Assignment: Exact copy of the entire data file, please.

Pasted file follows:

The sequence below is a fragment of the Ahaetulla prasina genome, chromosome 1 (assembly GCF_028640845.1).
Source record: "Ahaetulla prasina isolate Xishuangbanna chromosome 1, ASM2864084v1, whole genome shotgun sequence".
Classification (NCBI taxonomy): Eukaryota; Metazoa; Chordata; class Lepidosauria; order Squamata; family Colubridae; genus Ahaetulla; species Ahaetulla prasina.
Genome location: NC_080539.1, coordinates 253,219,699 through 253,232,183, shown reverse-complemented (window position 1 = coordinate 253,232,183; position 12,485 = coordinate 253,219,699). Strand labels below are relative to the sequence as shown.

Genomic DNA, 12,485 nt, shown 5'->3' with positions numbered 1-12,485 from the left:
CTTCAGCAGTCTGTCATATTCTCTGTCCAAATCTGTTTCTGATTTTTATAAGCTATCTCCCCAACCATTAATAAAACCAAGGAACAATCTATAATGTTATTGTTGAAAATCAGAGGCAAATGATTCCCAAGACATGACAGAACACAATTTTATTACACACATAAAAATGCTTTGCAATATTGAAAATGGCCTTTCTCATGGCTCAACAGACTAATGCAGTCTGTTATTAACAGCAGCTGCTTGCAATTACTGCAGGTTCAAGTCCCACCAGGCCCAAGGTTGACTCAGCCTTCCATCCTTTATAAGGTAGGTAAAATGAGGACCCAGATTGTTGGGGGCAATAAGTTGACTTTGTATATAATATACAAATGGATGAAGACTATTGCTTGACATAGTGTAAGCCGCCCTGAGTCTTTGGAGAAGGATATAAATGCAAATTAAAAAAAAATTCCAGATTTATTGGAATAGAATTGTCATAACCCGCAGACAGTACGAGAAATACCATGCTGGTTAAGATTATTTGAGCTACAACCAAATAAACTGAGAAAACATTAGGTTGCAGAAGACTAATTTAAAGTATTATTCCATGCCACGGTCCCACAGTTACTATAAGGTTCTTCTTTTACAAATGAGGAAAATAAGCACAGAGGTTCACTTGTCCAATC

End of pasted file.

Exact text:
The sequence below is a fragment of the Ahaetulla prasina genome, chromosome 1 (assembly GCF_028640845.1).
Source record: "Ahaetulla prasina isolate Xishuangbanna chromosome 1, ASM2864084v1, whole genome shotgun sequence".
Classification (NCBI taxonomy): Eukaryota; Metazoa; Chordata; class Lepidosauria; order Squamata; family Colubridae; genus Ahaetulla; species Ahaetulla prasina.
Genome location: NC_080539.1, coordinates 253,219,699 through 253,232,183, shown reverse-complemented (window position 1 = coordinate 253,232,183; position 12,485 = coordinate 253,219,699). Strand labels below are relative to the sequence as shown.

Genomic DNA, 12,485 nt, shown 5'->3' with positions numbered 1-12,485 from the left:
CTTCAGCAGTCTGTCATATTCTCTGTCCAAATCTGTTTCTGATTTTTATAAGCTATCTCCCCAACCATTAATAAAACCAAGGAACAATCTATAATGTTATTGTTGAAAATCAGAGGCAAATGATTCCCAAGACATGACAGAACACAATTTTATTACACACATAAAAATGCTTTGCAATATTGAAAATGGCCTTTCTCATGGCTCAACAGACTAATGCAGTCTGTTATTAACAGCAGCTGCTTGCAATTACTGCAGGTTCAAGTCCCACCAGGCCCAAGGTTGACTCAGCCTTCCATCCTTTATAAGGTAGGTAAAATGAGGACCCAGATTGTTGGGGGCAATAAGTTGACTTTGTATATAATATACAAATGGATGAAGACTATTGCTTGACATAGTGTAAGCCGCCCTGAGTCTTTGGAGAAGGATATAAATGCAAATTAAAAAAAAATTCCAGATTTATTGGAATAGAATTGTCATAACCCGCAGACAGTACGAGAAATACCATGCTGGTTAAGATTATTTGAGCTACAACCAAATAAACTGAGAAAACATTAGGTTGCAGAAGACTAATTTAAAGTATTATTCCATGCCACGGTCCCACAGTTACTATAAGGTTCTTCTTTTACAAATGAGGAAAATAAGCACAGAGGTTCACTTGTCCAATC